When politics become an Olympic sport
Palestinian officials are speaking the language of war at the same time that their security forces are acting strongly against anyone who might target Israelis.
Palestinian Olympics president Jibril Rajoub recently sent a letter to the International Olympics president Jacques Rogge thanking him for opposing the Israeli request to hold a moment of silence in remembrance of the victims in the massacre at the 1972 Munich Olympic Games, the Palestinian daily al-Hayat al-Jadida and the Palestinian Media Watch research institute have reported.
In the letter, Rajoub wrote that "sport is a bridge for love, unification and for spreading peace among the nations, and it must not be a cause for divisiveness and for the spreading of racism."
Needless to say, Rajoub describes the despicable act of terror merely as an "act," nothing more. It is unclear how Rajoub had succeeded in turning a moment of silence in the memory of athletes killed in an appalling manner by terrorists into an act of "spreading racism."
In a phone call from London, Rajoub told me Thursday afternoon that the Israeli demand is an attempt to mix sports with politics. "Are we supposed to ask for a moment of silence on behalf of every Palestinian family you killed bombing Gaza? Or on behalf of a Palestinian athlete killed by Israeli fire?" he asked. "There are those in Israel who wish to exploit the stage for political gain," Rajoub added.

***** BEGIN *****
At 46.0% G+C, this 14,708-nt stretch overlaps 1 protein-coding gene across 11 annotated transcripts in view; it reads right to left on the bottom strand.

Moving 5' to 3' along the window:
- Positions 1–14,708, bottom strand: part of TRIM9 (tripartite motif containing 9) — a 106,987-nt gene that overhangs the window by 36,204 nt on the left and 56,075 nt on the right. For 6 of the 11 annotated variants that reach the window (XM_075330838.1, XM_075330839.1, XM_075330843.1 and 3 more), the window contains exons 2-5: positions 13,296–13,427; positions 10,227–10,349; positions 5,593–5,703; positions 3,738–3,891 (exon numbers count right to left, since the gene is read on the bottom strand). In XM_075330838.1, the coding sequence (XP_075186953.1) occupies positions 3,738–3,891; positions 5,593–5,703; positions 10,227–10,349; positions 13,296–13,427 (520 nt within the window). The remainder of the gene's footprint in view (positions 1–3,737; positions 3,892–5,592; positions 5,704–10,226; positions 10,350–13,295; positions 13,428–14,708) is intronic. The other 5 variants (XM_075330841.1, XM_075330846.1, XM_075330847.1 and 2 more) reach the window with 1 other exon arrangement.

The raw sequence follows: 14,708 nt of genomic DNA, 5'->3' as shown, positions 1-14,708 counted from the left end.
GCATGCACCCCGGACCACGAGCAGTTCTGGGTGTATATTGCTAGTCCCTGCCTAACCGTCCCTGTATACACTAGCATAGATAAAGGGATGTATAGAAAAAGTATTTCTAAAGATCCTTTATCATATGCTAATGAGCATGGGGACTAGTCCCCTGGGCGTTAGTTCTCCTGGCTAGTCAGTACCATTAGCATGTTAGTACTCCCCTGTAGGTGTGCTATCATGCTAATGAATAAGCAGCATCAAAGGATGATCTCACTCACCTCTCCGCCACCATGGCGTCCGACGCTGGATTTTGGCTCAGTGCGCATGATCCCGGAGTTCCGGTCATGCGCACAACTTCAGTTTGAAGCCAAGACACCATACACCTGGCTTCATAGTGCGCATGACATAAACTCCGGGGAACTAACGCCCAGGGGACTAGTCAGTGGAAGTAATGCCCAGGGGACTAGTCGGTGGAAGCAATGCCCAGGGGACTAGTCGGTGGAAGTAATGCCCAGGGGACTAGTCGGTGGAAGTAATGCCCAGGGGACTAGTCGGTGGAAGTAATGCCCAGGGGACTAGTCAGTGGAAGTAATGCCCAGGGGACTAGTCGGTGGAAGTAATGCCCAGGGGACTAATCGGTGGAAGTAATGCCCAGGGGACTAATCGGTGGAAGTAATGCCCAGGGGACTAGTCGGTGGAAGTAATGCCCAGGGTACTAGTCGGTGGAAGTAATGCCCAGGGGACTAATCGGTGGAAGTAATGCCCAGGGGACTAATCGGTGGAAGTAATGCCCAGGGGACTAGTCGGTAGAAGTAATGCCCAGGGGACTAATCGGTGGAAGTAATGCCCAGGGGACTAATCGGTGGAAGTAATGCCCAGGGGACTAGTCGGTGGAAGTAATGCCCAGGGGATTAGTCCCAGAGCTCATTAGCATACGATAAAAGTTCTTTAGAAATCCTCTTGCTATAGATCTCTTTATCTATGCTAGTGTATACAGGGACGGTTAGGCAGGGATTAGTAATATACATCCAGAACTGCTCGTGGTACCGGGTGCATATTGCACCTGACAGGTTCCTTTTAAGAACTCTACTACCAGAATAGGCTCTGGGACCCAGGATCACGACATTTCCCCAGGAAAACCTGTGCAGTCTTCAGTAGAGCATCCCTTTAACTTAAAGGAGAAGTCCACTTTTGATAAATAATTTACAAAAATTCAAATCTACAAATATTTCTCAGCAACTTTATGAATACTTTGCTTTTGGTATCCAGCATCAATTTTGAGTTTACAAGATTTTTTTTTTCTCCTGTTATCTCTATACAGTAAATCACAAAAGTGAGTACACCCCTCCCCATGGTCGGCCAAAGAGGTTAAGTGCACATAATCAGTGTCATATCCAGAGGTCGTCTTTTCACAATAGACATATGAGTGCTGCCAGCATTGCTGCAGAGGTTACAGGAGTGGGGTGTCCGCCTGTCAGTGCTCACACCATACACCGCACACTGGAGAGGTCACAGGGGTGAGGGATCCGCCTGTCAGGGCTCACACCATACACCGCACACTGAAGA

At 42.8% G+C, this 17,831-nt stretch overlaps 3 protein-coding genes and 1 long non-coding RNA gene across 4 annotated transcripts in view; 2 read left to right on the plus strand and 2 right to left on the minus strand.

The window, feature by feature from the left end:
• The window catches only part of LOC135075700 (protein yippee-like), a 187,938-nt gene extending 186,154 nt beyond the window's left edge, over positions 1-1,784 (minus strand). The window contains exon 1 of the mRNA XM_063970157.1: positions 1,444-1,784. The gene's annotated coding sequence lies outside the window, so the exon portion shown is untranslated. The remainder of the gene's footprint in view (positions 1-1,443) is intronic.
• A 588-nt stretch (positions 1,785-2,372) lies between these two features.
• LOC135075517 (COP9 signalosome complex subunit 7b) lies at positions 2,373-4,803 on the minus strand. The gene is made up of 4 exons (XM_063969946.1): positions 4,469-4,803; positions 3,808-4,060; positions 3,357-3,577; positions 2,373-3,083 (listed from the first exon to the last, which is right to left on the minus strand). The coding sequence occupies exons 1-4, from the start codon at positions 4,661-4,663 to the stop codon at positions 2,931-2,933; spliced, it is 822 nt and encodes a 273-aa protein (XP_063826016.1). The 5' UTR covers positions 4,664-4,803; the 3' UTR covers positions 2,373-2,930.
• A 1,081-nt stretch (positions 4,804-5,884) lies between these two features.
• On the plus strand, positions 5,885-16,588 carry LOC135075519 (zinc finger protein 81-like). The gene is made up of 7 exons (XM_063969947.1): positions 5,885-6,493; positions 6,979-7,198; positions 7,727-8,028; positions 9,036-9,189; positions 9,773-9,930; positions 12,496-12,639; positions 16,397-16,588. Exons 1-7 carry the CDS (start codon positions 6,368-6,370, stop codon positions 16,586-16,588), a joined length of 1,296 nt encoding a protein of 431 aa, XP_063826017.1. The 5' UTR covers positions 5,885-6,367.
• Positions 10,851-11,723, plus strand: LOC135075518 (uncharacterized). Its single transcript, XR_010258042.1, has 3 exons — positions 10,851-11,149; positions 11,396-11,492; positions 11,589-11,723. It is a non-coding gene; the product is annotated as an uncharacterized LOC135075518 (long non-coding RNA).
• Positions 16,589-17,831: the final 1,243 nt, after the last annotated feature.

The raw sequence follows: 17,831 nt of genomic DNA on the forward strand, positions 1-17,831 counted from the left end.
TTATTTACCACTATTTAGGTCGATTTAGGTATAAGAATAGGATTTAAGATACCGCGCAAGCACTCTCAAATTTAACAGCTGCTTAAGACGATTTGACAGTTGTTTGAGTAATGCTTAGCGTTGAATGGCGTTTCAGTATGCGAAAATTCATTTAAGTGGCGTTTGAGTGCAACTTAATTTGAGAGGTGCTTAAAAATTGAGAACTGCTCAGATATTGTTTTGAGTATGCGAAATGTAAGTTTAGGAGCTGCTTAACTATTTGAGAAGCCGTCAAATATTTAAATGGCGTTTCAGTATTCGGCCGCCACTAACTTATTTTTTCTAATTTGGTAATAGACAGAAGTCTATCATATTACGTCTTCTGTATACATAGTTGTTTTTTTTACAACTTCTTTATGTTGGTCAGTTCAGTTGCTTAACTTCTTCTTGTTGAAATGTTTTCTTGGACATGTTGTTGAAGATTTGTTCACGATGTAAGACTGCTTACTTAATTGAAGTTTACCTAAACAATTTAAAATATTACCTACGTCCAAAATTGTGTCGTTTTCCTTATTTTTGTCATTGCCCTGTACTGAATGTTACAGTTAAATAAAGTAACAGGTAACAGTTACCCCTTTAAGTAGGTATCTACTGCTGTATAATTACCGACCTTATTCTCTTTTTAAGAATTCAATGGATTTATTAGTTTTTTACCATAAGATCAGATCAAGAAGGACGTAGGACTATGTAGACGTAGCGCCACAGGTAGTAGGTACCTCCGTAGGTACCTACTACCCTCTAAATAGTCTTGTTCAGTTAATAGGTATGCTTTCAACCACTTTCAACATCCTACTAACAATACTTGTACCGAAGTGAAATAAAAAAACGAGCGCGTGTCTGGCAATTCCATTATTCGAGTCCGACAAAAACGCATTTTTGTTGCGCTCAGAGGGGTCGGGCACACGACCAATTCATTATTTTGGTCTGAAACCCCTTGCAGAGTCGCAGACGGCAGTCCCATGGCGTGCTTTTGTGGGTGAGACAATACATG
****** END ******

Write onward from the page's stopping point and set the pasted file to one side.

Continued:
As a reporter following the remarks of Palestinian officials for more than a few years, it is hard to say that Rajoub's words surprised me. Still, they managed to anger me. I tried explaining that there exists a difference between a family killed by mistake during bombings and an act of terror aimed at civilians, but it didn't impress him.
Rajoub is part of the Palestinian peace camp, an enthusiastic supporter of the two states solution. Maybe I am angered because these words are voiced by a Fatah official who supports a peace agreement with Israel. If it was a member of Hamas, his words would have been received with indifference.
This is a bigger problem, as Rajoub is not the exception. Palestinian Authority and Fatah officials are referring, again and again, to the terrorist Dalal Mughrabi as a hero, a freedom fighter. Mughrabi took part in the 1978 attack on Israel's coast road (connecting Tel Aviv and Haifa), killing 37 Israelis, 12 of them children.
Over and over, the officials are including Lod, Ramle and Haifa as a part of the Palestinian land and are misleading their people that one day they will return to those cities as part of their right of return.
True, everyone are politicians. They don't want to be perceived as if they are compromising, giving up, "gentle soul" lefties, etc.
Nevertheless, criticism is often heard against Netanyahu and the right, that they are not partners for peace. So what is the Israeli public to understand from remarks such as this?
This is an interesting process. While in the days of Yasser Arafat, the Palestinian Authority was talking with the Israelis in terms of peace but allowed violence to go wild, in recent years the trend was reversed: Palestinian officials are speaking the language of war at the same time that the Palestinian security forces are acting strongly against anyone who might target Israelis. The security cooperation is strictly kept and includes constant coordination between the two sides.
This honeymoon between security forces on both sides began in the summer of 2007. The question is how long the Palestinian Authority could stand the criticism over its cooperation with Israel.
Quite a lot of Israeli security officials are warning that without a political horizon, the Palestinian security forces would eventually collapse. This Israeli government, so it seems, is not extremely troubled by this scenario.